David Miliband joined Lincoln Labour Party’s newly elected parliamentary candidate for the next general election, as she did her first round of campaigning.
Members of the Labour Party in Lincoln on Saturday selected Lucy Rigby as their new prospective parliamentary candidate.
Councillor Lucy Rigby fought off competition from Karen Lee, Rosanne Kirk and Frances Rehal for the role.
Rigby will resign from her post as the Audit Committee Chair for Islington City Council to focus on her campaign in Lincoln.
She said: “I am incredibly honoured to have been selected by the members of Lincoln Labour Party to stand as their prospective parliamentary candidate.
“Lincoln is a beautiful city with a proud heritage and I feel very privileged to have been chosen to stand for Labour here in the next general election.”
Gillian Merron was the Labour MP for Lincoln from 1997 to 2010, when Conservative Karl McCartney won the seat.
“But I know from speaking to people here in Lincoln that there is growing anger over the Tory-led government’s cuts which are hurting Lincoln’s families,” Rigby added.
“People are seeing cuts to tax credits, child benefit and their pensions being frozen at a time when tax is being cut for the richest, fuel bills and the price of petrol keep on rising.”
On Wednesday, Rigby and Miliband, Labour MP for South Shields, visited the Birchwood ward to help Labour Roseanne Kirk on her campaign to be elected as the ward’s councillor.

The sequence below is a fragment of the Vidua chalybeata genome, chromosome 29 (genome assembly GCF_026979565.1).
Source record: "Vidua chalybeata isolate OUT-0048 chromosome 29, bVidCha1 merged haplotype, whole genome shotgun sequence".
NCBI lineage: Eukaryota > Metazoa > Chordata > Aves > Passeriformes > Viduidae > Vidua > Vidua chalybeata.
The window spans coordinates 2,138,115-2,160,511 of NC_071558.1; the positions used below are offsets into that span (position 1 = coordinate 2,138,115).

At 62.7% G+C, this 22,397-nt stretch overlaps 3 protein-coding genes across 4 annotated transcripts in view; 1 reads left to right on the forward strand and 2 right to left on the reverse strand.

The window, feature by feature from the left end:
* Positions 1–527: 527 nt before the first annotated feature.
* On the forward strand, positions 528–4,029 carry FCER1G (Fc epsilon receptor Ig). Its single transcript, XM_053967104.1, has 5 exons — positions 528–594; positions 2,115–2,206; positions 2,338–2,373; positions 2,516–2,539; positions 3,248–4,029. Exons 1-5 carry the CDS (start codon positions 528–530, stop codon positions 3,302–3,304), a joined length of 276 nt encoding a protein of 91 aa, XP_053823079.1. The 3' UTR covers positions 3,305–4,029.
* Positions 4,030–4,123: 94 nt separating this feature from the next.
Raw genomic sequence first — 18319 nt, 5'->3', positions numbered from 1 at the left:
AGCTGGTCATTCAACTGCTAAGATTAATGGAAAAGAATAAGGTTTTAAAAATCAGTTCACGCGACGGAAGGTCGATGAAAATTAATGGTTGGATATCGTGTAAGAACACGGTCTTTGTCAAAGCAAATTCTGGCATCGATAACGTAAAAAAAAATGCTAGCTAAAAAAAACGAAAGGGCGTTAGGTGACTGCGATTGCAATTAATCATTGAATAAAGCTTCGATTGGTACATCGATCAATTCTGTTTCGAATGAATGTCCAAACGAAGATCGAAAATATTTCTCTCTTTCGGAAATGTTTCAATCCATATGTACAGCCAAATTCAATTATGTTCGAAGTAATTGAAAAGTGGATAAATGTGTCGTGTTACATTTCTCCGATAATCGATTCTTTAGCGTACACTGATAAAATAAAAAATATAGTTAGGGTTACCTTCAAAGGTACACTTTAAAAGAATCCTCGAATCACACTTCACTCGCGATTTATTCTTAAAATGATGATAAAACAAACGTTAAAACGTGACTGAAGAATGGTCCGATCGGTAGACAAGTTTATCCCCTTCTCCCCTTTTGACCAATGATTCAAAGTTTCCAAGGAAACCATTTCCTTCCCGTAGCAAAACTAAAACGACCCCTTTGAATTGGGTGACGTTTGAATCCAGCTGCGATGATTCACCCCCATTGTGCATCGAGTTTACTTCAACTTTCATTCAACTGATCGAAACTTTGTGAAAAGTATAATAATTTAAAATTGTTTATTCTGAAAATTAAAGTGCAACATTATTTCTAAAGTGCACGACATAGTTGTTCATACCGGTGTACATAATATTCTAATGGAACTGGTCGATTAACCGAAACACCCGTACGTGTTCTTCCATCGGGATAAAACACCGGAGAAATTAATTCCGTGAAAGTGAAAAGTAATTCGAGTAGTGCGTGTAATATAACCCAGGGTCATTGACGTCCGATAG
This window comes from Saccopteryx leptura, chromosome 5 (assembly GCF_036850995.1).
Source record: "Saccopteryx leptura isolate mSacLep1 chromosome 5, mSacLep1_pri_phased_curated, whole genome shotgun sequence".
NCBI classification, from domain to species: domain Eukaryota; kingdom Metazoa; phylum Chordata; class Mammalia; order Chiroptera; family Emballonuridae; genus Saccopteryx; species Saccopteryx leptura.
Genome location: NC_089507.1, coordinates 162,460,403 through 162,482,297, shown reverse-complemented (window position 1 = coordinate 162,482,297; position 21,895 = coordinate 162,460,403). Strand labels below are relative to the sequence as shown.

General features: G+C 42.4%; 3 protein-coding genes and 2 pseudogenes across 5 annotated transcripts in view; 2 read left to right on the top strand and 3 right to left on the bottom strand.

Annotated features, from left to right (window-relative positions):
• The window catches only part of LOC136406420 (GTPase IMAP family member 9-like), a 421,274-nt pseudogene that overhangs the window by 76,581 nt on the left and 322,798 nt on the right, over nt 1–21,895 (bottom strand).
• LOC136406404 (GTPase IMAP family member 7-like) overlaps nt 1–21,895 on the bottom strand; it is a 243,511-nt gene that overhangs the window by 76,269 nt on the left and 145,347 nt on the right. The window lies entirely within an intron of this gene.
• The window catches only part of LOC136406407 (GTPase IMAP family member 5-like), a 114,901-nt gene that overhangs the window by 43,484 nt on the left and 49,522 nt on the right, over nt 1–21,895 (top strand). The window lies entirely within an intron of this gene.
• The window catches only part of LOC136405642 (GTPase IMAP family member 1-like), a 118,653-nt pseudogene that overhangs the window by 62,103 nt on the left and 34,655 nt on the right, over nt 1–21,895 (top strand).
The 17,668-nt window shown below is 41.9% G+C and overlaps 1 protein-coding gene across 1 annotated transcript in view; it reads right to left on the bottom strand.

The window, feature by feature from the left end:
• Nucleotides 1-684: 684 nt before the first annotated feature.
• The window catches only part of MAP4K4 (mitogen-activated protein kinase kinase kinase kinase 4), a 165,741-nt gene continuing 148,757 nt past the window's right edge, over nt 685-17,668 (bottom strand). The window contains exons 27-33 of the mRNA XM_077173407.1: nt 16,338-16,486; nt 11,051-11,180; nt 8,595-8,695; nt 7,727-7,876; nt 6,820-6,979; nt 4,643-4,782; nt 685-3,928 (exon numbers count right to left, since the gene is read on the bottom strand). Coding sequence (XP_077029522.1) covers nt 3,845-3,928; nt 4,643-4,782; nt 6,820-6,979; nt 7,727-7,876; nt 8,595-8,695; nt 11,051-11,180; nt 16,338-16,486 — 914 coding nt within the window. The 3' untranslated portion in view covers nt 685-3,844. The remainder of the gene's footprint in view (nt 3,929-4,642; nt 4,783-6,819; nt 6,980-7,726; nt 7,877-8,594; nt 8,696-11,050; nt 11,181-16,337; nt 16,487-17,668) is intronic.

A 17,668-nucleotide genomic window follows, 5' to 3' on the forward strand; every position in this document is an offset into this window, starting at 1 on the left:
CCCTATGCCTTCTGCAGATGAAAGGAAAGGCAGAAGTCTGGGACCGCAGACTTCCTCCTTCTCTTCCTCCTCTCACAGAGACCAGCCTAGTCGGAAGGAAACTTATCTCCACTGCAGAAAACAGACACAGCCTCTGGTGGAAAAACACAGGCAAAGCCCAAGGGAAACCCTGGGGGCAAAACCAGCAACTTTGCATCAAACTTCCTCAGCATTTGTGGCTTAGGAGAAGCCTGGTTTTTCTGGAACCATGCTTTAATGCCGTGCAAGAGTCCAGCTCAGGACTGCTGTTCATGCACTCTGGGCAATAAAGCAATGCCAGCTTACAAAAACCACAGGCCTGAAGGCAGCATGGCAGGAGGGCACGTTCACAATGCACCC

Kirk was beaten by the current Conservative candidate, Eddie Strengiel, last May by just 21 votes.
The trio, starting at the Birchwood Centre, met with constituents to discuss their concerns and priorities for the area.
Miliband said: “We can’t have a Labour government without winning places like Lincoln. It’s very important to understand the significance of places like this.
“We also can’t win in places like Lincoln unless we have brilliant candidates. I know Lucy to be a fantastic campaigner, someone of real passion and heart as well as brains.
“I think that is a really good combination for any parliamentary candidate, and I wanted to come here today to support her.
“Also, if we are not strong in local government, we can’t be strong in national government. I think Labour’s strength in local government is going to be the basis on which we succeed nationally.
“People are skeptical about politics, but if we can say ‘look what the local council have done on housing or jobs’, then that will be a very powerful thing.”